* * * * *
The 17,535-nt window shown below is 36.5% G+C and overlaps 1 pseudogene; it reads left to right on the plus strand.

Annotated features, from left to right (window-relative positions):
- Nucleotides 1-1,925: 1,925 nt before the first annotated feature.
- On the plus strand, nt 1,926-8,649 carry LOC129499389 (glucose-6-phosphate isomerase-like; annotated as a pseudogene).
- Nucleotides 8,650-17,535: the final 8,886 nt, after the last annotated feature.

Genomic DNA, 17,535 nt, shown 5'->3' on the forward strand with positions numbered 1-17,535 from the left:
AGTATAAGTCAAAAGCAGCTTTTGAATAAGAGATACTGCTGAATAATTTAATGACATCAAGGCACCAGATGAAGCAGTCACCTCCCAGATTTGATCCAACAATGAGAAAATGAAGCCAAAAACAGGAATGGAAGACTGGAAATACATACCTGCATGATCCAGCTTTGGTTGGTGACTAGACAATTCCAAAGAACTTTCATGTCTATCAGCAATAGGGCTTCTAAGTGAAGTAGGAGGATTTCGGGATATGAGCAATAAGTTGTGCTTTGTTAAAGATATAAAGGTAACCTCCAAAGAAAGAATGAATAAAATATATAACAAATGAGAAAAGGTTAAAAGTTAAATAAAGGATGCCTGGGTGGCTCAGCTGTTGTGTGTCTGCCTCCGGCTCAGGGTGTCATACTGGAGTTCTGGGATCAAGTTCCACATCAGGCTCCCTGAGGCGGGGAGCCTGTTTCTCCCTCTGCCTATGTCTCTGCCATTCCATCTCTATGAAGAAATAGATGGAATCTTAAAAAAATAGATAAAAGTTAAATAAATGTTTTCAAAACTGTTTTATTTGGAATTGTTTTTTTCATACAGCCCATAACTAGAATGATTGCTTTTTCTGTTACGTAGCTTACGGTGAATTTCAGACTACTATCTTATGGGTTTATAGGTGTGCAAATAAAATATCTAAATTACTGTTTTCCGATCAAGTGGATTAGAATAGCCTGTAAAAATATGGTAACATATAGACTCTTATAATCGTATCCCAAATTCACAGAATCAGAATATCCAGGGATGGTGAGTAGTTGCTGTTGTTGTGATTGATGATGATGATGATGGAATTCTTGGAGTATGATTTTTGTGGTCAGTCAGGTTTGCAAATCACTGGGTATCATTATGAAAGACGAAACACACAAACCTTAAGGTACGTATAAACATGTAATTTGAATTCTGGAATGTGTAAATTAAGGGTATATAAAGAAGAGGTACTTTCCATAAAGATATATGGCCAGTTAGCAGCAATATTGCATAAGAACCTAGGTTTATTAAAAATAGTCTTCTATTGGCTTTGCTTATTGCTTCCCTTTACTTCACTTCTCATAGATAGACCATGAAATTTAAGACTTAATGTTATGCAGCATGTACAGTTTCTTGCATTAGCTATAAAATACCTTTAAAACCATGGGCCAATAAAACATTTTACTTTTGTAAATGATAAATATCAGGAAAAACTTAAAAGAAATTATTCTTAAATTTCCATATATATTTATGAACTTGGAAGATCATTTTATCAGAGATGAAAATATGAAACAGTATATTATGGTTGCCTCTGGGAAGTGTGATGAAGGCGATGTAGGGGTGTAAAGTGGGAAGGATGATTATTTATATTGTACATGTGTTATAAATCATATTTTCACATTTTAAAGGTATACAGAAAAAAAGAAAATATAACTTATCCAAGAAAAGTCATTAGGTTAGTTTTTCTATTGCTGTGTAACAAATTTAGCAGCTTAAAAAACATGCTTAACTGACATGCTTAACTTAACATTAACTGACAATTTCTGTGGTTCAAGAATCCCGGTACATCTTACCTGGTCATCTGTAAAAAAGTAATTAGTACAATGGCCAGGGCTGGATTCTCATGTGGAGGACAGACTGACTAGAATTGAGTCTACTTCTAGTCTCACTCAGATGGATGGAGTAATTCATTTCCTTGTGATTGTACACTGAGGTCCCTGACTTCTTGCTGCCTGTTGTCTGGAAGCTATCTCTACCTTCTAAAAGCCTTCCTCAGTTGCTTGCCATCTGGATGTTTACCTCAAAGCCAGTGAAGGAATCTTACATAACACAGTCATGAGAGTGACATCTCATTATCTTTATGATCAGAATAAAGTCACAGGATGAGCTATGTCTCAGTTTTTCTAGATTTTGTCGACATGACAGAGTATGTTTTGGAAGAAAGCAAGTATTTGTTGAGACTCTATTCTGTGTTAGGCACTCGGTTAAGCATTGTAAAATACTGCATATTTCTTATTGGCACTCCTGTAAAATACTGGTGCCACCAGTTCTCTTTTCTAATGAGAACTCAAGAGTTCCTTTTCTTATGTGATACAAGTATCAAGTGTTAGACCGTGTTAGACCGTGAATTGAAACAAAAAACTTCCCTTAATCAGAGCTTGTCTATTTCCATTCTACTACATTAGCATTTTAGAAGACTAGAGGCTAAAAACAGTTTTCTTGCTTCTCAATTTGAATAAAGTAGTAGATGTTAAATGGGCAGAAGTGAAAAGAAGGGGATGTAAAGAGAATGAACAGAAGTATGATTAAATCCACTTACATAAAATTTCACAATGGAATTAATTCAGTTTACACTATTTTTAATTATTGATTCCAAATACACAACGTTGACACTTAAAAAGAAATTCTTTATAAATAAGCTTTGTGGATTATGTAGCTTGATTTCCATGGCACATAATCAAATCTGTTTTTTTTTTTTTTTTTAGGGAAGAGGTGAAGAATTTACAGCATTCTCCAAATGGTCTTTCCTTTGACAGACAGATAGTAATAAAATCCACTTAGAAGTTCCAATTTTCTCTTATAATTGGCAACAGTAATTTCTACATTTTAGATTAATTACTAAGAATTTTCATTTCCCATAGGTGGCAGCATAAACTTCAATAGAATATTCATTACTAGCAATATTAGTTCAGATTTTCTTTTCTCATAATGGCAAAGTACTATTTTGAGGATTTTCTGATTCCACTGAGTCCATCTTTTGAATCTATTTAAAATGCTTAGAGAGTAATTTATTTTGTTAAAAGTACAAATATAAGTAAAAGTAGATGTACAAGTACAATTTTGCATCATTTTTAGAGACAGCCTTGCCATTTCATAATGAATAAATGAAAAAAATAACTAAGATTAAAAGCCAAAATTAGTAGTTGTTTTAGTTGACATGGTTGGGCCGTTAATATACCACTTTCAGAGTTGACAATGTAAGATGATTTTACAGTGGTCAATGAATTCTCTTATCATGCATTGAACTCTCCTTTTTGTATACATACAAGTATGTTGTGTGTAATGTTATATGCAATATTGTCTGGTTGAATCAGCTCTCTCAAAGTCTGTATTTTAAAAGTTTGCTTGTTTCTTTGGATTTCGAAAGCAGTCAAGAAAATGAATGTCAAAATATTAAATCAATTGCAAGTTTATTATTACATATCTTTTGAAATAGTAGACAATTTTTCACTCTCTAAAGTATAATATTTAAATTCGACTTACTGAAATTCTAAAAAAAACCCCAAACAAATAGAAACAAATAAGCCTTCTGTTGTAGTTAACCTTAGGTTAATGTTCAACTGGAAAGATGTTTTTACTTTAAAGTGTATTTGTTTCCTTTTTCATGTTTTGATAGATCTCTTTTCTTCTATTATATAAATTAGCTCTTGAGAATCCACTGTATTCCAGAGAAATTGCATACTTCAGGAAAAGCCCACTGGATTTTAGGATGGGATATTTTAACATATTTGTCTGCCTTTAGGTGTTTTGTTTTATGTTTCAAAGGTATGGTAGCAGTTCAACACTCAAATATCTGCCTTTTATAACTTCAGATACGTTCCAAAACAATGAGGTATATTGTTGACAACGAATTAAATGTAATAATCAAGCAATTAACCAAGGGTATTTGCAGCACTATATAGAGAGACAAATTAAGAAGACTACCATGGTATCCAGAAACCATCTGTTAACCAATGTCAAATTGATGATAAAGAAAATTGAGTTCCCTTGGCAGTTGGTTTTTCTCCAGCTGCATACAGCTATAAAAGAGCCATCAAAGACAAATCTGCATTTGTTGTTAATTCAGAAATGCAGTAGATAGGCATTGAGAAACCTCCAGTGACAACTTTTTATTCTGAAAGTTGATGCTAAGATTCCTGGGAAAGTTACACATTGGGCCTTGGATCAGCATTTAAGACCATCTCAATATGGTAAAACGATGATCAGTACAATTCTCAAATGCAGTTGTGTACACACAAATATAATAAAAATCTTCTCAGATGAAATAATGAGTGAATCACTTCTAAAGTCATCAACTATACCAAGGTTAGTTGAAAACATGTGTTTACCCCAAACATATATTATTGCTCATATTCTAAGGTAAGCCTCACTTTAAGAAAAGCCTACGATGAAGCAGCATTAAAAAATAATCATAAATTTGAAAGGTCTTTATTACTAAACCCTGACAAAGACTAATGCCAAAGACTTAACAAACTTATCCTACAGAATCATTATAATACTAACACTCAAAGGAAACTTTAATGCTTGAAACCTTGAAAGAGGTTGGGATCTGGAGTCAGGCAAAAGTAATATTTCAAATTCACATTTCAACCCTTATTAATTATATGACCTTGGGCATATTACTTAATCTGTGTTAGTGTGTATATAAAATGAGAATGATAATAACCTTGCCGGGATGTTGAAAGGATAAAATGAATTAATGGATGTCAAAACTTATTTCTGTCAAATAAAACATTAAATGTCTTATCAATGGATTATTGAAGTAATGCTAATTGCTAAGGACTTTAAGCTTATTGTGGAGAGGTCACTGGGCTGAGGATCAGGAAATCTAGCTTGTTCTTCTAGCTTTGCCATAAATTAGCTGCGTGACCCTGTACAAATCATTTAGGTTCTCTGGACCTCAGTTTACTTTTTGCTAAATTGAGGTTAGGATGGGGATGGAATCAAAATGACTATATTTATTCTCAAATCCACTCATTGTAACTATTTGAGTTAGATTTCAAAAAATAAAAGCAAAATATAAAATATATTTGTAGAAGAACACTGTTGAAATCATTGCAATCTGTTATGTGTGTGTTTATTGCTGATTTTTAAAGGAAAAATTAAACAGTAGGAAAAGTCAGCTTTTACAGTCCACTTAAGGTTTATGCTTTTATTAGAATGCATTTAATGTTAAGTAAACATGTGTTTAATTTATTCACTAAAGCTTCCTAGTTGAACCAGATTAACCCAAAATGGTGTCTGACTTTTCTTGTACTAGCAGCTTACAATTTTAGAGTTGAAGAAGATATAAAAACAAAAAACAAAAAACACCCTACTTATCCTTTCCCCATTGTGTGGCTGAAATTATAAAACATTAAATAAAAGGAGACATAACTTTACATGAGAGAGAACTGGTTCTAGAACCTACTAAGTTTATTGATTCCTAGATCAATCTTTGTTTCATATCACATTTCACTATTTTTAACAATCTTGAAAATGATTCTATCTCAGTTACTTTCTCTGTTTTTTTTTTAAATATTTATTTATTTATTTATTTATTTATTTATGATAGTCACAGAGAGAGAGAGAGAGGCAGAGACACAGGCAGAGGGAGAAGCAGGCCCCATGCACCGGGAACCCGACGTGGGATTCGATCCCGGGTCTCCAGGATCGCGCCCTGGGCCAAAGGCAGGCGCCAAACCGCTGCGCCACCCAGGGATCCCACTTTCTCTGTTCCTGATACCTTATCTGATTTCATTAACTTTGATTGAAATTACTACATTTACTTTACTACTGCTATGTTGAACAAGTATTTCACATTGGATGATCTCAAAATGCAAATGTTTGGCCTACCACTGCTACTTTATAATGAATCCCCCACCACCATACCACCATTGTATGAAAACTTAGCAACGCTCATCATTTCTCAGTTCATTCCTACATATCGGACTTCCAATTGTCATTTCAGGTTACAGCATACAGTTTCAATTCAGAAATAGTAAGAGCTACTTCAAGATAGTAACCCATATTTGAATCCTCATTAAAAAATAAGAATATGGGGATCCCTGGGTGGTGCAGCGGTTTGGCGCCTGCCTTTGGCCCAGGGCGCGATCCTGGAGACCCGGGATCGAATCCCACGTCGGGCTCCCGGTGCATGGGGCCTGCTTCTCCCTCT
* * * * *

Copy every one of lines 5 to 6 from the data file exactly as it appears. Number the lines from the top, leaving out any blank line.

- Nucleotides 8,650-17,535: the final 8,886 nt, after the last annotated feature.

Genomic DNA, 17,535 nt, shown 5'->3' on the forward strand with positions numbered 1-17,535 from the left: